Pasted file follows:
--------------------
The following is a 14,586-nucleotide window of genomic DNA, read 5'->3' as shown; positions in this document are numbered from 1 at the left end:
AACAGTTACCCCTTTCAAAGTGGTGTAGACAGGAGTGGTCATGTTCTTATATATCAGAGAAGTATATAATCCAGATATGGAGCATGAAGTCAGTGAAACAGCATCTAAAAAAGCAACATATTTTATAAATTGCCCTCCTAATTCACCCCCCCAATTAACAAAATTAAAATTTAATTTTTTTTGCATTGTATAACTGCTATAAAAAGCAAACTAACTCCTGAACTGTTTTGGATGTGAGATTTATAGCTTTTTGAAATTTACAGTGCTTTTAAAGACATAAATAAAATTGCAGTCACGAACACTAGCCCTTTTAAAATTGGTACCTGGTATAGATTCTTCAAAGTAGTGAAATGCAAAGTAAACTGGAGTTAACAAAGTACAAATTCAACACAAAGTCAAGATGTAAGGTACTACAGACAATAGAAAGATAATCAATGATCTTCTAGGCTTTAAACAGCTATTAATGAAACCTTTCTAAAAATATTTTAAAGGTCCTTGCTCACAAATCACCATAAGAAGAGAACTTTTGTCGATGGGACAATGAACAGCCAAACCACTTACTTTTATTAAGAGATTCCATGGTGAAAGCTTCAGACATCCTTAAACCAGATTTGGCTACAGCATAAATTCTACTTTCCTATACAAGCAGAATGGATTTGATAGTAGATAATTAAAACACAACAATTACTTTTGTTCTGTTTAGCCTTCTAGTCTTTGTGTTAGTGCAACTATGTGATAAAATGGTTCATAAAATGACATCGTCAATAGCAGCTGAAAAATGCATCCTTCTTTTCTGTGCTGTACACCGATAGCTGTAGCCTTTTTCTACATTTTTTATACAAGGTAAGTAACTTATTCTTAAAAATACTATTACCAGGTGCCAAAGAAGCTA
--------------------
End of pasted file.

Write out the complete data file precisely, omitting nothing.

The following is a 14,586-nucleotide window of genomic DNA, read 5'->3' as shown; positions in this document are numbered from 1 at the left end:
AACAGTTACCCCTTTCAAAGTGGTGTAGACAGGAGTGGTCATGTTCTTATATATCAGAGAAGTATATAATCCAGATATGGAGCATGAAGTCAGTGAAACAGCATCTAAAAAAGCAACATATTTTATAAATTGCCCTCCTAATTCACCCCCCCAATTAACAAAATTAAAATTTAATTTTTTTTGCATTGTATAACTGCTATAAAAAGCAAACTAACTCCTGAACTGTTTTGGATGTGAGATTTATAGCTTTTTGAAATTTACAGTGCTTTTAAAGACATAAATAAAATTGCAGTCACGAACACTAGCCCTTTTAAAATTGGTACCTGGTATAGATTCTTCAAAGTAGTGAAATGCAAAGTAAACTGGAGTTAACAAAGTACAAATTCAACACAAAGTCAAGATGTAAGGTACTACAGACAATAGAAAGATAATCAATGATCTTCTAGGCTTTAAACAGCTATTAATGAAACCTTTCTAAAAATATTTTAAAGGTCCTTGCTCACAAATCACCATAAGAAGAGAACTTTTGTCGATGGGACAATGAACAGCCAAACCACTTACTTTTATTAAGAGATTCCATGGTGAAAGCTTCAGACATCCTTAAACCAGATTTGGCTACAGCATAAATTCTACTTTCCTATACAAGCAGAATGGATTTGATAGTAGATAATTAAAACACAACAATTACTTTTGTTCTGTTTAGCCTTCTAGTCTTTGTGTTAGTGCAACTATGTGATAAAATGGTTCATAAAATGACATCGTCAATAGCAGCTGAAAAATGCATCCTTCTTTTCTGTGCTGTACACCGATAGCTGTAGCCTTTTTCTACATTTTTTATACAAGGTAAGTAACTTATTCTTAAAAATACTATTACCAGGTGCCAAAGAAGCTA